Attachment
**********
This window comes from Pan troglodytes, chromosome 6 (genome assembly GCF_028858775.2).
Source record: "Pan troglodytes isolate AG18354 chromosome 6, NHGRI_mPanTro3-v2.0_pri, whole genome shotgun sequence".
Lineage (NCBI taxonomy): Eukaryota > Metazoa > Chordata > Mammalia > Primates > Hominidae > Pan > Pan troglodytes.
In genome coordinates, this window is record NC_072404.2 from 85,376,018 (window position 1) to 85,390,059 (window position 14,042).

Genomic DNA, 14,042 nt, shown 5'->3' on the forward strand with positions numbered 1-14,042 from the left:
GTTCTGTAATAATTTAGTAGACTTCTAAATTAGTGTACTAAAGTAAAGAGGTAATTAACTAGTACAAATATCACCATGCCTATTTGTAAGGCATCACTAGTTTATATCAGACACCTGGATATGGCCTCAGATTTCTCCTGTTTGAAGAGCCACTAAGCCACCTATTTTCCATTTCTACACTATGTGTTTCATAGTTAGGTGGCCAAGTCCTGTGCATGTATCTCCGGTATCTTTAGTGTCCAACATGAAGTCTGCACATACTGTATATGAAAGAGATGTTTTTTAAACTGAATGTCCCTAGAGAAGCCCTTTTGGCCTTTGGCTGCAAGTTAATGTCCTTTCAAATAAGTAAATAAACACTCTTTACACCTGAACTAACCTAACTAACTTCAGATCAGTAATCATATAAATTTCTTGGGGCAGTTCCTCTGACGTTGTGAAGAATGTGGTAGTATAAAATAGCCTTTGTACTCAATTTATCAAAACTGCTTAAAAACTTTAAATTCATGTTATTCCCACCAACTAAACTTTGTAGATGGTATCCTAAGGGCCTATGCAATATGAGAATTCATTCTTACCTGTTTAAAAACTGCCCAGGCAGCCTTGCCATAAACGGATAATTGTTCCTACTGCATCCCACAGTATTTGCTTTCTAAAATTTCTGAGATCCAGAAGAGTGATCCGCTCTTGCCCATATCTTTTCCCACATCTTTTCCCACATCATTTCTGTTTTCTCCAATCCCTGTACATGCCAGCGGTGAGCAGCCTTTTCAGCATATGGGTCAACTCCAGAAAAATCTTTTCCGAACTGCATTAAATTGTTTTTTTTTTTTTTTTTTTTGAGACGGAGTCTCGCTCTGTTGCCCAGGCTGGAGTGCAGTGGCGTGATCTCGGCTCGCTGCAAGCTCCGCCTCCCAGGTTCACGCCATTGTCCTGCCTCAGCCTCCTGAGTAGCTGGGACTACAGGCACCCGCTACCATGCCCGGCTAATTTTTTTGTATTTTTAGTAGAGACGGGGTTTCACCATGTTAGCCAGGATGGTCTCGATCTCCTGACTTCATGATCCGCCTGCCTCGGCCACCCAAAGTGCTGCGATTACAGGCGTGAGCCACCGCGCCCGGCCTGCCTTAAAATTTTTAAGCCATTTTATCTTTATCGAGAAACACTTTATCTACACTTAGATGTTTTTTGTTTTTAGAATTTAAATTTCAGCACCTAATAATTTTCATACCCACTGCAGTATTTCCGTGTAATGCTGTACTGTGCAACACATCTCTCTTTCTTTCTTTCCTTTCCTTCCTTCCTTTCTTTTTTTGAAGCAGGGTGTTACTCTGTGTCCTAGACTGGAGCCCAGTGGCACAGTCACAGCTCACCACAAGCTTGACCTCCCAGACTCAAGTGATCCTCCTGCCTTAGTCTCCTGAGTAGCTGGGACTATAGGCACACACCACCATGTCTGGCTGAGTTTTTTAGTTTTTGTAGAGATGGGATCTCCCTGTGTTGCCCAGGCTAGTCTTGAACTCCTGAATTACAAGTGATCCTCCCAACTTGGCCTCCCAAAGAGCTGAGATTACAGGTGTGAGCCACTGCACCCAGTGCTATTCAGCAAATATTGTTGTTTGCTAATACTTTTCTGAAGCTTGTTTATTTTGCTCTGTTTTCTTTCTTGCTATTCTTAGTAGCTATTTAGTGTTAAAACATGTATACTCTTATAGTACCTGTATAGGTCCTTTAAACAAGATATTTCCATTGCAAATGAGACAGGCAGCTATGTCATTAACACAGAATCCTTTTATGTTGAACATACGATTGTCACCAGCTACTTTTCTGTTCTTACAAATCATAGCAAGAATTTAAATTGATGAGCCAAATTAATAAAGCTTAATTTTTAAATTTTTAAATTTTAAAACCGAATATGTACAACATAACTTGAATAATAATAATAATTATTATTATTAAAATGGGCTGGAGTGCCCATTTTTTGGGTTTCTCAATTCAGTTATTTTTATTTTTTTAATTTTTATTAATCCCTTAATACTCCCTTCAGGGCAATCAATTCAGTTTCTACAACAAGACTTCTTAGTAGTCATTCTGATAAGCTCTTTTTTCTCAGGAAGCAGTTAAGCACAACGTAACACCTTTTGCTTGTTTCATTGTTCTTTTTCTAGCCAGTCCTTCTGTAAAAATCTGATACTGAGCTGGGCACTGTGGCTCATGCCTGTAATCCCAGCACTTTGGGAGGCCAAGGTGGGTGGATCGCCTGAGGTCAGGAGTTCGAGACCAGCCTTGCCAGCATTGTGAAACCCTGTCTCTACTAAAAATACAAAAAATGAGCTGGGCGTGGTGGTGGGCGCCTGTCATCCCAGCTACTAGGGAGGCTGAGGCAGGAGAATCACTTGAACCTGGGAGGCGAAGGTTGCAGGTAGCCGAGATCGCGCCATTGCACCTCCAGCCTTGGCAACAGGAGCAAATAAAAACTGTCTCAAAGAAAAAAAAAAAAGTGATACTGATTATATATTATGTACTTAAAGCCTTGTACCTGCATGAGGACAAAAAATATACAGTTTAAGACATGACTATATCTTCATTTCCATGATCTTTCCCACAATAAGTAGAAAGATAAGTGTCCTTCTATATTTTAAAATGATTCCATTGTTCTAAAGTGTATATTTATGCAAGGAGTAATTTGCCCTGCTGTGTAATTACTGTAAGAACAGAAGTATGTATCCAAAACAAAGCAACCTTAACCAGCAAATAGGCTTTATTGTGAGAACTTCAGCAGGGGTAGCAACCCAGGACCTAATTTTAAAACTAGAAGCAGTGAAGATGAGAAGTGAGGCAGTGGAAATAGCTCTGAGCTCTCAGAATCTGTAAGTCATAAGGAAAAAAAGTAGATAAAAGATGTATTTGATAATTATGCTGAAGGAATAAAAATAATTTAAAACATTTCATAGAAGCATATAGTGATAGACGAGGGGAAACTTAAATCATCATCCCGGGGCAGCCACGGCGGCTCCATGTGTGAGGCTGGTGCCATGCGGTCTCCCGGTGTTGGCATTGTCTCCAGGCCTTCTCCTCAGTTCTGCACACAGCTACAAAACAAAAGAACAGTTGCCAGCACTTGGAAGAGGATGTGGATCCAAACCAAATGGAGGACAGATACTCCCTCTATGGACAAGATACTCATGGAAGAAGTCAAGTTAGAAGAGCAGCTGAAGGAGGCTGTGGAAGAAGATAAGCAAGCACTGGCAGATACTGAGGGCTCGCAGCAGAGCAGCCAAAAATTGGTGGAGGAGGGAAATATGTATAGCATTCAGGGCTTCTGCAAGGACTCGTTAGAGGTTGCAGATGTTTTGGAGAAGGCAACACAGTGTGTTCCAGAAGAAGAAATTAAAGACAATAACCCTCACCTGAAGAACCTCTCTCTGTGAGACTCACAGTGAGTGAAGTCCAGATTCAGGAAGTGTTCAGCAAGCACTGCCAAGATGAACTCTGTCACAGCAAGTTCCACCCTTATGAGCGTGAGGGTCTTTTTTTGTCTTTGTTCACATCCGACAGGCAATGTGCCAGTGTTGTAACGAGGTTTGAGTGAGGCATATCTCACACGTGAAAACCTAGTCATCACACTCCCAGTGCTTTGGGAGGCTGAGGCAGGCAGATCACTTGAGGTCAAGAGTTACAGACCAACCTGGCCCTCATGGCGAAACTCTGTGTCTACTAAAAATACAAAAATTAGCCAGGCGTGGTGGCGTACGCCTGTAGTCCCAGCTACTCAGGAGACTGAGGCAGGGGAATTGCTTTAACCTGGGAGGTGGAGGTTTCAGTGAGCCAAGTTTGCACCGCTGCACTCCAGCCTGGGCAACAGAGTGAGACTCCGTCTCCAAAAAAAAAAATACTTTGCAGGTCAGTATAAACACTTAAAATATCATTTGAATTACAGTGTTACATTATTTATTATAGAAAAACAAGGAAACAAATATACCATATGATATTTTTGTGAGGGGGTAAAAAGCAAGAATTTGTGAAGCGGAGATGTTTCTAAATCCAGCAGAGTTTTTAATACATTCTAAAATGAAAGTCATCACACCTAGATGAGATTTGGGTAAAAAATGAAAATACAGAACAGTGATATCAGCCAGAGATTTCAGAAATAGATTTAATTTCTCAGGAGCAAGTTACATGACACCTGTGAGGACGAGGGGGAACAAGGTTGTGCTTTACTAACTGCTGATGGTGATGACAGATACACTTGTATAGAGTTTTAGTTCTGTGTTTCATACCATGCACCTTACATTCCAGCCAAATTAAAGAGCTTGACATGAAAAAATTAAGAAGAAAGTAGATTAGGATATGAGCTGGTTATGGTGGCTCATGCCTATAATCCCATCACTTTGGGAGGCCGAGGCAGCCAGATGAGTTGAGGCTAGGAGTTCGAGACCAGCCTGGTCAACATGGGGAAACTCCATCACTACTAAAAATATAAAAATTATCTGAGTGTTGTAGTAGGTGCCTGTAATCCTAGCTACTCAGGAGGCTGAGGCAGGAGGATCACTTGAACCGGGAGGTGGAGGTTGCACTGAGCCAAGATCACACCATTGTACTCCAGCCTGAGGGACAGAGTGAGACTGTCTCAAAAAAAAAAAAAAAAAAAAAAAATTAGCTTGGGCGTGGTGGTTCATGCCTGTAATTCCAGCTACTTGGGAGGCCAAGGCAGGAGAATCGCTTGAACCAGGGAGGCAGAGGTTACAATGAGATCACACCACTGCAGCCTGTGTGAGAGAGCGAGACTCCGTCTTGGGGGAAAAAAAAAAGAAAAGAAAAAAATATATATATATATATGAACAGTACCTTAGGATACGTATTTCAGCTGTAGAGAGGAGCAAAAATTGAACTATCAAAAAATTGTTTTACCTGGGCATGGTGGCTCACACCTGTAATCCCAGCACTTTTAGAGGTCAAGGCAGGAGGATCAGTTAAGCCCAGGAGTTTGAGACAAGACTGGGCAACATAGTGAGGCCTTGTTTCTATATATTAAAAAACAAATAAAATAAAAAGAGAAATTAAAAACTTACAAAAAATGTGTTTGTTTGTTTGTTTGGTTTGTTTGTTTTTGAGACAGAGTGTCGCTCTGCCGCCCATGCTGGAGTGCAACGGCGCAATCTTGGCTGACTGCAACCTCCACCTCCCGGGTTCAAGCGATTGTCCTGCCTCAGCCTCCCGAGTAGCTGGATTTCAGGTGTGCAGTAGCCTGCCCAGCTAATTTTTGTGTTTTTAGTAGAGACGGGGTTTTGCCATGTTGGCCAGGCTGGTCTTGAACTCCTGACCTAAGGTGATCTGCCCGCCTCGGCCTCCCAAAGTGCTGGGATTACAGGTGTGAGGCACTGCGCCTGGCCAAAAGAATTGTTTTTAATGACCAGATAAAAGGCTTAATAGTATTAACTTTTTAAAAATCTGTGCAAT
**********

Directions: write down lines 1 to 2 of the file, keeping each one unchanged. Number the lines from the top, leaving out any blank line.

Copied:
This window comes from Pan troglodytes, chromosome 6 (genome assembly GCF_028858775.2).
Source record: "Pan troglodytes isolate AG18354 chromosome 6, NHGRI_mPanTro3-v2.0_pri, whole genome shotgun sequence".